“Maybe you’re just tired of the same old, same old, and it's time for a change of scenery,” says Bruce Ailion, a Realtor® and attorney for Re/Max Town and Country in Atlanta.

5. You're over 'high maintenance'

The average homeowner shells out $2,000 a year for maintenance services, according to a recent report by Bankrate. Not repairs, mind you, but scheduled services such as landscaping, snow removal, septic service, private trash and recycling, and housecleaning.

Sick of watching these payments steadily drip out of your bank account? You could sell, and buy some lower-maintenance real estate such as a condo or a new-build property, Shayanfekr says. You might even want to try renting, and let a landlord worry about leaky pipes and other property hassles.

6. You’ve put at least 5 years into the relationship

“If you sell too soon—assuming you have a mortgage—you haven’t really built up any equity in the home beyond the down payment," points out Adam Jusko, founder and CEO of personal finance portal ProudMoney.com. "In the beginning, your mortgage payments are almost completely interest payments.”

In fact, unless the housing market is seriously booming (see above), you might lose money when you sell. You might even owe more than you can get from your house after closing costs.

Remember: Selling isn't free: You'll have to shell out to cover all of the costs associated with hiring a real estate agent, closing, and, of course, purchasing another home.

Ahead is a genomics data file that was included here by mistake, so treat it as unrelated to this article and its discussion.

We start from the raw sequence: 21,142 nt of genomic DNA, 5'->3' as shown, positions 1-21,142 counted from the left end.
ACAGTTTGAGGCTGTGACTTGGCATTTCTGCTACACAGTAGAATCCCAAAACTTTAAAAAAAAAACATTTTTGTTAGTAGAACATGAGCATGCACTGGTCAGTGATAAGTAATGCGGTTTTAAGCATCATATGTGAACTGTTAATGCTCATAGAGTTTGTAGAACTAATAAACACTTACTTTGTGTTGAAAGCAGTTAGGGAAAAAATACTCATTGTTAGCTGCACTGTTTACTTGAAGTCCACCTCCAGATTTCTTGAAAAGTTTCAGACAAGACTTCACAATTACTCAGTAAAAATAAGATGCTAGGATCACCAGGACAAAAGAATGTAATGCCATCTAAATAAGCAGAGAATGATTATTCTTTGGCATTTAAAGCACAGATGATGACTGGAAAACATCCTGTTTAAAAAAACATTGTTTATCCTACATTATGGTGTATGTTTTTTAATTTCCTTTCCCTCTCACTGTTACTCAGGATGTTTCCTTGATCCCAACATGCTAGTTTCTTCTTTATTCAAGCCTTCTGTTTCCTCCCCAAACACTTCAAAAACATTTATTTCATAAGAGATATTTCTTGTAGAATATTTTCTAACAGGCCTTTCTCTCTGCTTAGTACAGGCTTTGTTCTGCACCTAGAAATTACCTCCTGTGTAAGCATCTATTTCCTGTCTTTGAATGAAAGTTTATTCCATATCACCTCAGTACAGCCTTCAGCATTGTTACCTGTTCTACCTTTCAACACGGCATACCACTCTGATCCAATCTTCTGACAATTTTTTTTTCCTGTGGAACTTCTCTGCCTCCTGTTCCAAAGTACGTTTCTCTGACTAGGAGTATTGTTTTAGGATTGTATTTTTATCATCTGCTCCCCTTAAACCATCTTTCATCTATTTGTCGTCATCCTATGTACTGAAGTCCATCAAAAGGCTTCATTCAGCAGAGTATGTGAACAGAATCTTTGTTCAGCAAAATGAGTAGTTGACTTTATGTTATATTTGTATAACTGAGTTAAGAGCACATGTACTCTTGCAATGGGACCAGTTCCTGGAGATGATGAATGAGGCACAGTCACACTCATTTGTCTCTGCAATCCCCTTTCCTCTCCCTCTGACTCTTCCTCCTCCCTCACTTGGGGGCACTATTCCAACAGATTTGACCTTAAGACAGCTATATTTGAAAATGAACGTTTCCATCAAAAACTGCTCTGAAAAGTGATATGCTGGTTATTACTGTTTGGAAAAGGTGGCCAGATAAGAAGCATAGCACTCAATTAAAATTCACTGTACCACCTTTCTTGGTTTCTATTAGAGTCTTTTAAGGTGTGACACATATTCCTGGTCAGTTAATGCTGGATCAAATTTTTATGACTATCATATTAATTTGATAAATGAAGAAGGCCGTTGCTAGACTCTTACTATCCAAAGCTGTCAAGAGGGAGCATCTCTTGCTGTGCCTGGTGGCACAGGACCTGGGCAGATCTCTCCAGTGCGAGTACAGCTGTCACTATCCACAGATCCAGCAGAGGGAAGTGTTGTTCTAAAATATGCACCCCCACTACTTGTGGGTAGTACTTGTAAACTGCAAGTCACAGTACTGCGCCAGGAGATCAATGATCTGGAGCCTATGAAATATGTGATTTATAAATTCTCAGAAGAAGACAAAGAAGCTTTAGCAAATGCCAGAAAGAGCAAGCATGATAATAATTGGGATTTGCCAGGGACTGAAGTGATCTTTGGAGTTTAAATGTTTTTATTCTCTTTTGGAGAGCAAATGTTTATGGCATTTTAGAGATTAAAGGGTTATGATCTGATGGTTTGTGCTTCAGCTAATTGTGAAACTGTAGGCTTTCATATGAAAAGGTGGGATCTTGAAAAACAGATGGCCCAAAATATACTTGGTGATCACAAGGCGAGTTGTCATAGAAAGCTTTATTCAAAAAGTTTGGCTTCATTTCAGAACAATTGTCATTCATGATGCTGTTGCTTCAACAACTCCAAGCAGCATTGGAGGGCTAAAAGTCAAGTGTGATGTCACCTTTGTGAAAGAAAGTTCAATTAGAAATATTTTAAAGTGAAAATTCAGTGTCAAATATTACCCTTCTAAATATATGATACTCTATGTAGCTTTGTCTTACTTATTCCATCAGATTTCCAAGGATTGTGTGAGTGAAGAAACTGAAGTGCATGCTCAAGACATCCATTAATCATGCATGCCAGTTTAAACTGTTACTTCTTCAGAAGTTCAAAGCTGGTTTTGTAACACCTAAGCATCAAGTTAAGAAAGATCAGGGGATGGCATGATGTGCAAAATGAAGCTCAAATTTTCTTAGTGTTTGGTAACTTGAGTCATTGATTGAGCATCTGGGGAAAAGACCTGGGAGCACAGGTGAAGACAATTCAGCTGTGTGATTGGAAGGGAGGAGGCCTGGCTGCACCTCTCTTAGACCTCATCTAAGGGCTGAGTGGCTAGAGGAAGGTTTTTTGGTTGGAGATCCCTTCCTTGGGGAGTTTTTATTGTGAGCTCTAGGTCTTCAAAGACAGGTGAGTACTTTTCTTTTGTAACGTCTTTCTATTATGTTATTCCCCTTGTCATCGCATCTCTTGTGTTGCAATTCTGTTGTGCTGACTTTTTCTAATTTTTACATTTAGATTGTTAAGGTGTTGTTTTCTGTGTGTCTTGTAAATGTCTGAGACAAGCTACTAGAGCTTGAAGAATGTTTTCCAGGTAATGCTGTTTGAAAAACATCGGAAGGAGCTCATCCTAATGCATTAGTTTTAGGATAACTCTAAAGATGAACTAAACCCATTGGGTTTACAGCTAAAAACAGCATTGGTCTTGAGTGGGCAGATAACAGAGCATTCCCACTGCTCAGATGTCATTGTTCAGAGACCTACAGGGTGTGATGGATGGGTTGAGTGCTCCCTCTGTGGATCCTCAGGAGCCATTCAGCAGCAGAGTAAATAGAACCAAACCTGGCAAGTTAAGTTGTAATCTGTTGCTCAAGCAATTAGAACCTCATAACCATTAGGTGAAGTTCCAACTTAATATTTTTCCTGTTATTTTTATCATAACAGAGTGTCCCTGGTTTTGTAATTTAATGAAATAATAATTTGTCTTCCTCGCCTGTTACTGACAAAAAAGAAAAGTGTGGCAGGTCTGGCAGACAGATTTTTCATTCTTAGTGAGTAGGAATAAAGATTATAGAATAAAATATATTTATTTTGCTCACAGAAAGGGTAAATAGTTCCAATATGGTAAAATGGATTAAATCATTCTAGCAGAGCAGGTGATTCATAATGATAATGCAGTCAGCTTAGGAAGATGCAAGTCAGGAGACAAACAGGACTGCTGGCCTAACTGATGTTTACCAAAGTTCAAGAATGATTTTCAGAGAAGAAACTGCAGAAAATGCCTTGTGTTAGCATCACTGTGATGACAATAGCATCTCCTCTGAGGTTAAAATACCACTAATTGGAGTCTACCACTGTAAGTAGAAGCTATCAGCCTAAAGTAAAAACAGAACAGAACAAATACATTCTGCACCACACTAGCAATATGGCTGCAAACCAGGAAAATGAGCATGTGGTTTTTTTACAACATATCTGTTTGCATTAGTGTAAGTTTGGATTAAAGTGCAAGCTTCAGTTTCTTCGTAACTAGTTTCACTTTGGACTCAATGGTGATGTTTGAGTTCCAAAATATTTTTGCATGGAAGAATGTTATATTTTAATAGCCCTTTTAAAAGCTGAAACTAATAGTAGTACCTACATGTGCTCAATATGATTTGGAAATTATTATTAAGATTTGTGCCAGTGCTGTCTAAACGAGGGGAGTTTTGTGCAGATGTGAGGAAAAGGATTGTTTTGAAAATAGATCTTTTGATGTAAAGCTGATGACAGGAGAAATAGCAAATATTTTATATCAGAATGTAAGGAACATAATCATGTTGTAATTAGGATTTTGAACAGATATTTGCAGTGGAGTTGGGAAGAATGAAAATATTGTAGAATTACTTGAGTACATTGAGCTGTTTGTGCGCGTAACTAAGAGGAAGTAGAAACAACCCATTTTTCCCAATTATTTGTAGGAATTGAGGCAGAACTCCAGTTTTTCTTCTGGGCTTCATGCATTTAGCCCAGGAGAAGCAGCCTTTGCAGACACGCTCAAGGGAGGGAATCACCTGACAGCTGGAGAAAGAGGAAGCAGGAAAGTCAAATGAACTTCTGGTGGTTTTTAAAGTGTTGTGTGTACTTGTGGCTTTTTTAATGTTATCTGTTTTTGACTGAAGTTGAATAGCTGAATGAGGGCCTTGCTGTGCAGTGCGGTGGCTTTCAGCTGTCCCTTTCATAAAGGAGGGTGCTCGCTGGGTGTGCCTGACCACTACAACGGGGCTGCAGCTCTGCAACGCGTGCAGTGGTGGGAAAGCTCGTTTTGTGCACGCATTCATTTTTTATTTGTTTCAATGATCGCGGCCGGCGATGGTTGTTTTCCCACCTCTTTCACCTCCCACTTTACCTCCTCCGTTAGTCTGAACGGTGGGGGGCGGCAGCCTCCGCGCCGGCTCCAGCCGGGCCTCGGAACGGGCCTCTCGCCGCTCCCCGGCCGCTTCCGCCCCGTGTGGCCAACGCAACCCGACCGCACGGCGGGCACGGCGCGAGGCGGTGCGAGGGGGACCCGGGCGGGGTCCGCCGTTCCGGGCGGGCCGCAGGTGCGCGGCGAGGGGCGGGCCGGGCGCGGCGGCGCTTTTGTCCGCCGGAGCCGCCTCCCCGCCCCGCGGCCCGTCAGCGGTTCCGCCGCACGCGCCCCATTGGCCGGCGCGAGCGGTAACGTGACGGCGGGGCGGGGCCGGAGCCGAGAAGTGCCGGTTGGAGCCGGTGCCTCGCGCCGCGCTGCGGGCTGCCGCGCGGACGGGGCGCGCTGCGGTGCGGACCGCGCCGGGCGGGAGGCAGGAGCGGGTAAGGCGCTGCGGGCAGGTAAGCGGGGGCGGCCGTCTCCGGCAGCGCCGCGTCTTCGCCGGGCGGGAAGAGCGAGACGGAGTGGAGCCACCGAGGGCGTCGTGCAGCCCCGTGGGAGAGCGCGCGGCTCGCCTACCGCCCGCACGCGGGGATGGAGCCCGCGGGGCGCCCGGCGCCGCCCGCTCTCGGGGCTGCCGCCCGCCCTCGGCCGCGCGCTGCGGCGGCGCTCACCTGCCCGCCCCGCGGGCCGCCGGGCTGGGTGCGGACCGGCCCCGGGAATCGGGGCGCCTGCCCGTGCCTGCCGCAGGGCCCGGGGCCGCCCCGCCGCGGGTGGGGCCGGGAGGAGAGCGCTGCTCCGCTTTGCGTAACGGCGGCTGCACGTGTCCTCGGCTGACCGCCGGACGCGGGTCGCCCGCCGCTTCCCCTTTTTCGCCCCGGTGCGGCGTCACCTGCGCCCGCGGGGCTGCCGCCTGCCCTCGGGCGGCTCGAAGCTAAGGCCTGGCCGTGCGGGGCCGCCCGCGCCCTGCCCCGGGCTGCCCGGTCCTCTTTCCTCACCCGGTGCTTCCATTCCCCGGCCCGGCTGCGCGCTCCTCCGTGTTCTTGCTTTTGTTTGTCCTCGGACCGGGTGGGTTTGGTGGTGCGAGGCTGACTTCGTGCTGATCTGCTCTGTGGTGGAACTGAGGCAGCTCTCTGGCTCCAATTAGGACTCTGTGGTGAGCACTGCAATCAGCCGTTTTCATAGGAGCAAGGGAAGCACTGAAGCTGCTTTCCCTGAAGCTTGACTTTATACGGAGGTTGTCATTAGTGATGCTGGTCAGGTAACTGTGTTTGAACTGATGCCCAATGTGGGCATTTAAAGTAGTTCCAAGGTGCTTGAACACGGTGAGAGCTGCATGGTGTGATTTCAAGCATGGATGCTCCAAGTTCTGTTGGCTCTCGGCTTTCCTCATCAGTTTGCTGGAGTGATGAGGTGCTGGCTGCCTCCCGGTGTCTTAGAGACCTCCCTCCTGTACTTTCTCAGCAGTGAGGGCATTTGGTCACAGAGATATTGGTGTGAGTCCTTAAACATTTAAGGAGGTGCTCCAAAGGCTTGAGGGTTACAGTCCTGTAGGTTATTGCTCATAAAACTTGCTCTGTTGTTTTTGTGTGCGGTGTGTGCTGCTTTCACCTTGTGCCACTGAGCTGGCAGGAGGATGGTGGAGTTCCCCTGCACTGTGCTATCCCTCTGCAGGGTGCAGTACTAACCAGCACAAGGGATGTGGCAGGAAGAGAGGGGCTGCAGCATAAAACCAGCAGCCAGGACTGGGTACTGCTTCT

That's why Jusko recommends staying put for at least five years, unless you have an urgent need to move. In addition to everything else, moving too quickly sends potential buyers a bad message.

"Buyers don’t feel good when it appears you are selling too soon,” Jusko cautions. “What was wrong with the house? Why are you leaving so fast? Are the basement walls about to collapse? Are the neighbors selling drugs and shooting fireworks at your house? Buyers can dream up all kinds of negative scenarios when a seller hasn’t owned the home for very long."

Another reason you may not want to sell is if you don't meet the qualifications to avoid paying capital gains tax on your profit from a home sale. Generally, you can exclude the gain from the sale of your home if you owned and lived in the home for two of the past five years. A sale before the two-year mark, if you don't meet any of the exceptions, could be a costly mistake. By the time you pay capital gains tax, you won't have as much equity left as you'd planned.

But beware of snap decisions